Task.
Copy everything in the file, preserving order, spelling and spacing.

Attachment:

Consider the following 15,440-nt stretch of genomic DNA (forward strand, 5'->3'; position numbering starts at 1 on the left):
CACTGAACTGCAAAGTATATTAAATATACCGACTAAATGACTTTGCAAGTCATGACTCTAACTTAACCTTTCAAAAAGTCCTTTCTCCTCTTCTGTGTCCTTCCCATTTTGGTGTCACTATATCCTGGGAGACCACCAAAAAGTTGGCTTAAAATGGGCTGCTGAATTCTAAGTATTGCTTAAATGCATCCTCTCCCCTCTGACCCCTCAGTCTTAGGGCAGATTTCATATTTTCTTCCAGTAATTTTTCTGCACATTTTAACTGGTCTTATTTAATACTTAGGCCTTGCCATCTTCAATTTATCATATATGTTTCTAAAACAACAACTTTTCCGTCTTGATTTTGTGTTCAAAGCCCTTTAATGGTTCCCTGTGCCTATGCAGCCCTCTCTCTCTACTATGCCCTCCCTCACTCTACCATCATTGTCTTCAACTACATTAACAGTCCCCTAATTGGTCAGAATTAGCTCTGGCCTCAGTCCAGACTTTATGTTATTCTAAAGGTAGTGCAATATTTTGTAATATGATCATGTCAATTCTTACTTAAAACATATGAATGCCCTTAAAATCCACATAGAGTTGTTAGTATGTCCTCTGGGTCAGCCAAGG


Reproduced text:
Consider the following 15,440-nt stretch of genomic DNA (forward strand, 5'->3'; position numbering starts at 1 on the left):
CACTGAACTGCAAAGTATATTAAATATACCGACTAAATGACTTTGCAAGTCATGACTCTAACTTAACCTTTCAAAAAGTCCTTTCTCCTCTTCTGTGTCCTTCCCATTTTGGTGTCACTATATCCTGGGAGACCACCAAAAAGTTGGCTTAAAATGGGCTGCTGAATTCTAAGTATTGCTTAAATGCATCCTCTCCCCTCTGACCCCTCAGTCTTAGGGCAGATTTCATATTTTCTTCCAGTAATTTTTCTGCACATTTTAACTGGTCTTATTTAATACTTAGGCCTTGCCATCTTCAATTTATCATATATGTTTCTAAAACAACAACTTTTCCGTCTTGATTTTGTGTTCAAAGCCCTTTAATGGTTCCCTGTGCCTATGCAGCCCTCTCTCTCTACTATGCCCTCCCTCACTCTACCATCATTGTCTTCAACTACATTAACAGTCCCCTAATTGGTCAGAATTAGCTCTGGCCTCAGTCCAGACTTTATGTTATTCTAAAGGTAGTGCAATATTTTGTAATATGATCATGTCAATTCTTACTTAAAACATATGAATGCCCTTAAAATCCACATAGAGTTGTTAGTATGTCCTCTGGGTCAGCCAAGG